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I squirmed around in my seat as I saw the Massachusetts state sign out the window. The thought of it made my stomach gurgle. I grabbed my pillow as the thoughts flowed out of my head like a broken dam. Will I have friends? Will I have fun? Will I miss home? I didn’t know what to expect.

“You nervous” My brother asked. I knew he wasn’t. It was practically his second home. Always anticipating and counting down the days to camp every year.

“A little bit” I replied although I was practically peeing in my pants from fear. The memories of my previous camp had been popping up through my mind the whole car ride.

Camp Woodstock was the last camp I had attended. I went for 1 week and thinking about it at the time, I thought how was I ever going to survive this 4-week camp. At Woodstock I had no fun at all. I wasn’t homesick; I just had no friends to talk to which made me miss my home friends. In the beginning I tried to make friends but they had already been there, already having their cliques and groups of friends. It was grueling but bearable for 1 week, but for 4 weeks I was really fretting.

“It’s gonna be really fun” My mom mentioned noticing how tense I was.

“Yeah, I'm excited” I responded. Looking back, I have no clue what was going through my mind at that time. Was I trying to prove to my brother, who had been going to the camp for 4 years then, that I was as cool as him and could do things he could? Or was I just trying to get my mom to stop talking and just let me be?

“Turn right to your destination” The navigator lady announced. Oh no. This is it. We’re here. No. No. The thoughts began to rush out of my head again. As we turned into the rocky camp driveway, I quickly ducked my head under my pillow wishing that I could go home. As we came to the baseball field where the unloading was taking place, I could here many new voices and sounds, which just buried my head farther under the pillow.
“Hey look, it’s Martin” My brother exclaimed, while opening the window. Being as curious as I am, I then wanted to see this new face and also didn’t want to look like a fool on my first day of camp. So I slowly came out of my burrow, lifting the pillow to but still gripping it for my life. When I was high enough that I could see, I peered out the sliver that I could see, just to become even more scarred about all the new faces. There were even more than I expected. There were probably over 200 kids unloading their cars. Everyone hugging each other. Everyone smiling. Everyone as cheerful as can be. Everyone knowing each other. Everyone being past campers except for me. I was none of this. I was sure I was going to have the worse summer of my life. I would not be able to make friends and I will miss home. I was clutching my pillow so tight that I felt sweat drip out of my hands. I couldn’t take this anymore. I knew there was no turning back now but I had to let it out.
“I don’t want to go, I won’t have any friends and I won’t have any fun.” I announced.
“It’s ok to be nervous” My mom replied, trying to comfort me and do her job.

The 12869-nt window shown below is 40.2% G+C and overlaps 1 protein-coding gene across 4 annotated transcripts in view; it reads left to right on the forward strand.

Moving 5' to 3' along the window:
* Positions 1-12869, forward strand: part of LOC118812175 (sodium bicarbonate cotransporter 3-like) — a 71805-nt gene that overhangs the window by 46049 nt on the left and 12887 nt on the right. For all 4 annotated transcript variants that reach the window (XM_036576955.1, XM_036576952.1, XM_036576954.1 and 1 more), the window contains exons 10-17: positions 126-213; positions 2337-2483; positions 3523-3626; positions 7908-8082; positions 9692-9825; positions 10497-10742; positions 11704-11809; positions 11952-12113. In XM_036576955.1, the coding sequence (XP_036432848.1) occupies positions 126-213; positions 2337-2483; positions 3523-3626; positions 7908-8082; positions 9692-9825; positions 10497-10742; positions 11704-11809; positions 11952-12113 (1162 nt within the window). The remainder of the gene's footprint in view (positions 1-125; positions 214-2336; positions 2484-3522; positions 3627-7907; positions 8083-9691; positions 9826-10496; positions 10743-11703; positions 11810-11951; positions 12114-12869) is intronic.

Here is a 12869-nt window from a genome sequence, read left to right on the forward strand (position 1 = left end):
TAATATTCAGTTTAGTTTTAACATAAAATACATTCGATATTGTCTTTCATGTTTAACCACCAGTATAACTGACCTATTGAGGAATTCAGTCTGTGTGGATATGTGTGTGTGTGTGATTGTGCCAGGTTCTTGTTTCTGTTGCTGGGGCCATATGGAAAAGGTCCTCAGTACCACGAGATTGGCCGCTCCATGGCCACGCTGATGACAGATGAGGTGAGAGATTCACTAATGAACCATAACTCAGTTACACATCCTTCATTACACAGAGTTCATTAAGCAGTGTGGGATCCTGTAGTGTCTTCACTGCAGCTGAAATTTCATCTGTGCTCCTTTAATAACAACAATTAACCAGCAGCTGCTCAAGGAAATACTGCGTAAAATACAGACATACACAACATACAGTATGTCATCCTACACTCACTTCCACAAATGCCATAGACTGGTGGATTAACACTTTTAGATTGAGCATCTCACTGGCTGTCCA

“You won’t even think of home” Brad chuckled, giggling at my mom’s face that she made.
“I know I won’t, it’s just I’m not good at making friends in these situations.”
“Yes, you will, I’ll help you and introduce you today.” I didn’t respond. I knew he would just disappear to his friends and forget about me right away. I didn’t even care anymore. I knew this would be such a bad summer. I expected it to be the worst ever. Nothing could change that. After looking for a spot to park, we finally stopped the engine and so did my heart. Brad immediately sprang out of the car, fitting right into the crowd with a huge smile upon his face as he stretched his body, after being packed into the stuffed car. Trying not to look like the ugly duckling, standing out in the crowd, I followed along, hopping out of the car trying to look excited. Smiling was a whole different story. I knew I wouldn’t be able to. How was I supposed to? I felt sick to my stomach. I definitely knew I was still standing out. Throughout the crowd, I even could spot out the outcasts. This actually cheered me up a bit, knowing there were always kids like me. That I wasn’t the only one. After we unloaded, my mom, Brad and I walked over to the registration tables. I felt as if I were in a mirror image of Ellis Island. All new faces and people. The nurses checking your hair for lice and taking your temperature. Giving papers in and giving information to the camp workers. One face I did recognize and that was Brad’s, but he had already dissolved into the vast crowd. Now it was all up to me. I knew he wouldn’t help me. I had to make friends on my own.

My mom and I walked down to my bunk and as I walked in, the whole atmosphere changed. Counselors came up to introduce themselves. Kids were offering bed spaces to me, helping me starting ever lasting friendships without even knowing it. I felt like I did belong. The car ride was all for nothing. Why did I prepare myself for the worst summer ever? Why did I fear the worst when I had heard so many great things about it? Why had I expected all this? It was the total opposite. One of the best summers of my life. I made better friends than I do at home. Like my brother I anticipate coming here every summer. It is my summer home, my 2nd home.





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